Ida B. Wells is many things. A mother, a journalist, a teacher, an anti-lynching crusader, a women’s rights activist, and a civil rights pioneer. But above all, she is a hero. She faced many challenges in her life, including being born into slavery, and being orphaned at the age of sixteen. But even with all that befell her, she still managed to pave the way to a better life for herself and others.
Ida Bell Wells was born into slavery as the oldest of 7 children in Holly Springs, Mississippi on July 16, 1862. Shortly after her birth, Ida and her parents were freed under the Emancipation Proclamation, which was issued on January 1, 1863. Her father was considered a “race man”, who worked for the advancement of Black people, doing things such as campaigning for African-American political candidates, although he never ran for office himself. He also attended Shaw College, although he had to drop out to help support his family. When Ida was sixteen, while visiting a grandmother in Memphis, she received word that a yellow fever epidemic had struck Holly Springs, leaving her parents and ten month old brother dead. Now orphaned, Ida secured a teaching position to support her remaining five siblings.
Ida attended Shaw’s College, but left before she could graduate. Shortly after that, she moved to Memphis and started her crusades for the betterment of life for herself and others. There, she began to write editorials under the pen name Iola condemning violence against blacks, poor schools, disfranchisement, and the failure of black people to utilize the full potential of their rights. In 1892, Tom Moss, a friend of Ida’s and a well-respected black store owner was lynched, along with two of his friends, after trying to defend his store from an attack by white men. This marked the beginning of her efforts against lynching. She wrote many pamphlets, and published articles in her newspaper. While she was out of town, her newspaper was destroyed by a mob. She was warned against returning to Memphis, because she was so hated by many of its more militant racist members. After this, she traveled around other areas of the United States, Great Britain, and other areas of the United Kingdom, presenting her anti-lynching campaign. She was well received in many of the areas she visited to, making a positive change throughout. Part of the reason Ida’s words on the subject were so passionate was because, not only did she strongly believe that this was wrong, one of her friends had been lynched, and she was speaking from personal experience of the cruelty of lynching.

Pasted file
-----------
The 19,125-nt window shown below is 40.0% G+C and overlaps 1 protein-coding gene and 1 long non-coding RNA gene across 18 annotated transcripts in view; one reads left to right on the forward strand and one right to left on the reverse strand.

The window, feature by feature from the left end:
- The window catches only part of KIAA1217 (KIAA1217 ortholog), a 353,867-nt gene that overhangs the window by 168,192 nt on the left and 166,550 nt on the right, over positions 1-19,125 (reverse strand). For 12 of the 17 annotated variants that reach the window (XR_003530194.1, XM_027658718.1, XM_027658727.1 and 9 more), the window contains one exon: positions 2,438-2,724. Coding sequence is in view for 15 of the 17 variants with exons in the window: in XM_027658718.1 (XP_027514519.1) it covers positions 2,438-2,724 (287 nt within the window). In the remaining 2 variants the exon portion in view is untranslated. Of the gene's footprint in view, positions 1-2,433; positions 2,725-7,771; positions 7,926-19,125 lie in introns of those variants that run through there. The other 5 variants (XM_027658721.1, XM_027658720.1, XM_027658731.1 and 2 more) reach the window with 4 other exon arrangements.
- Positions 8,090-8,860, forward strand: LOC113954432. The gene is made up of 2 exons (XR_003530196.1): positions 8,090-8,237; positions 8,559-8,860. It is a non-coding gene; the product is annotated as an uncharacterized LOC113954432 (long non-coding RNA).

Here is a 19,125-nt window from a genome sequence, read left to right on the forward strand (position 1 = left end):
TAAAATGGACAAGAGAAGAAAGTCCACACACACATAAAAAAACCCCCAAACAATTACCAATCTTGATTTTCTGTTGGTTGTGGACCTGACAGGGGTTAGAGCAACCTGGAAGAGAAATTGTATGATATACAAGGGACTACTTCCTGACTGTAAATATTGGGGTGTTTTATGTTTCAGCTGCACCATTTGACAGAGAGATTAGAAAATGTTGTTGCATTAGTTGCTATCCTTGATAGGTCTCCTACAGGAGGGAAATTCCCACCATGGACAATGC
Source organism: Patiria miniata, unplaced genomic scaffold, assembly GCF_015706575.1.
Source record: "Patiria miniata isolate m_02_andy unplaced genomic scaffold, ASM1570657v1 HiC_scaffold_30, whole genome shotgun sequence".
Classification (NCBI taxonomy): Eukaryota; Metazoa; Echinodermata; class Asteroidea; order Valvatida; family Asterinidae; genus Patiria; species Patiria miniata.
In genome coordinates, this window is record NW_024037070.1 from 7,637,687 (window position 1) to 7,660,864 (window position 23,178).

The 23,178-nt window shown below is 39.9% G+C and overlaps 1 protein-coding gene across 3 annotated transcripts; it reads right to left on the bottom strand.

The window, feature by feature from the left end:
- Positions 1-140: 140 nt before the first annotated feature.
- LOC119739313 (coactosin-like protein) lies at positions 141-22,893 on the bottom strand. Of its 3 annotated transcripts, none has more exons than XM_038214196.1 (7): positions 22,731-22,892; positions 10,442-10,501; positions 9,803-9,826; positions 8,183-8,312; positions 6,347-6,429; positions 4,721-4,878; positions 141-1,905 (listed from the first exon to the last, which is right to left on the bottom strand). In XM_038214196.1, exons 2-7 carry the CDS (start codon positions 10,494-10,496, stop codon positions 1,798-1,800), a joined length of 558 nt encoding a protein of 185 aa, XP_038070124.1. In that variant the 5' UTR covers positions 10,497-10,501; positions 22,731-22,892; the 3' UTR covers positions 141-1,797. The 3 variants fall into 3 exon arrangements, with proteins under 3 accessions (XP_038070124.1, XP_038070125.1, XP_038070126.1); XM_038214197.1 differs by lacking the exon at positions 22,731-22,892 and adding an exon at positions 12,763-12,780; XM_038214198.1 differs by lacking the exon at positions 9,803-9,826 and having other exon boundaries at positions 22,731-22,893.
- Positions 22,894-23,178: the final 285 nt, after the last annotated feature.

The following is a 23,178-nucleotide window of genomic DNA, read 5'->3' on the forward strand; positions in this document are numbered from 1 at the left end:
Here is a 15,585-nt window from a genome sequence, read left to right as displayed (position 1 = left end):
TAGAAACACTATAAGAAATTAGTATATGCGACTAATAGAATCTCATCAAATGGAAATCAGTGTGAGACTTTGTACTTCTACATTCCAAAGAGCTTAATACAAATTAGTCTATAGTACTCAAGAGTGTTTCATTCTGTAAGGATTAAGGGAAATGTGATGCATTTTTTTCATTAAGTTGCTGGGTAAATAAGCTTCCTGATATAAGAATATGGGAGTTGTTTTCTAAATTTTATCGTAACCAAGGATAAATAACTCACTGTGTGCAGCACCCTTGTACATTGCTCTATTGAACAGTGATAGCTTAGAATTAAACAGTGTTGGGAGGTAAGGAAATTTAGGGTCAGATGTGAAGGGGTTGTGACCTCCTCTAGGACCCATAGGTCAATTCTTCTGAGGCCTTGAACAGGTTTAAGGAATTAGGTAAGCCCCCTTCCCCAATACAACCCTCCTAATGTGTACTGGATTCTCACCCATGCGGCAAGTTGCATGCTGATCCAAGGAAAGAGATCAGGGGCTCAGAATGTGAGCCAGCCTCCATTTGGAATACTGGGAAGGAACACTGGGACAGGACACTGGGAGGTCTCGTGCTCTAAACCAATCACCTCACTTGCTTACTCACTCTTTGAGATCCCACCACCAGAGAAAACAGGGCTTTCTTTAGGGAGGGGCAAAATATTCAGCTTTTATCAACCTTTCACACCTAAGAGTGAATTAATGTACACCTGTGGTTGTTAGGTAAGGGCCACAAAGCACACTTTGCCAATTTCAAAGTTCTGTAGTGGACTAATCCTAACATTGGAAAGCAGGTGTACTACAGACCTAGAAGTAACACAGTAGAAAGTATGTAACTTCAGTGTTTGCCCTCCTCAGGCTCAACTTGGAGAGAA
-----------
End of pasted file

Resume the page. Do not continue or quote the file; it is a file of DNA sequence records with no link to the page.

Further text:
In 1895, Ida married Ferdinand L. Barnett, becoming Ida B. Wells-Barnett. She had moved to Chicago a short time before this. The year after she married Barnett, she helped to found the National Association of Colored Women, which was a program that fused other organizations into one working for a main goal. They worked to get equal pay and job training for African American...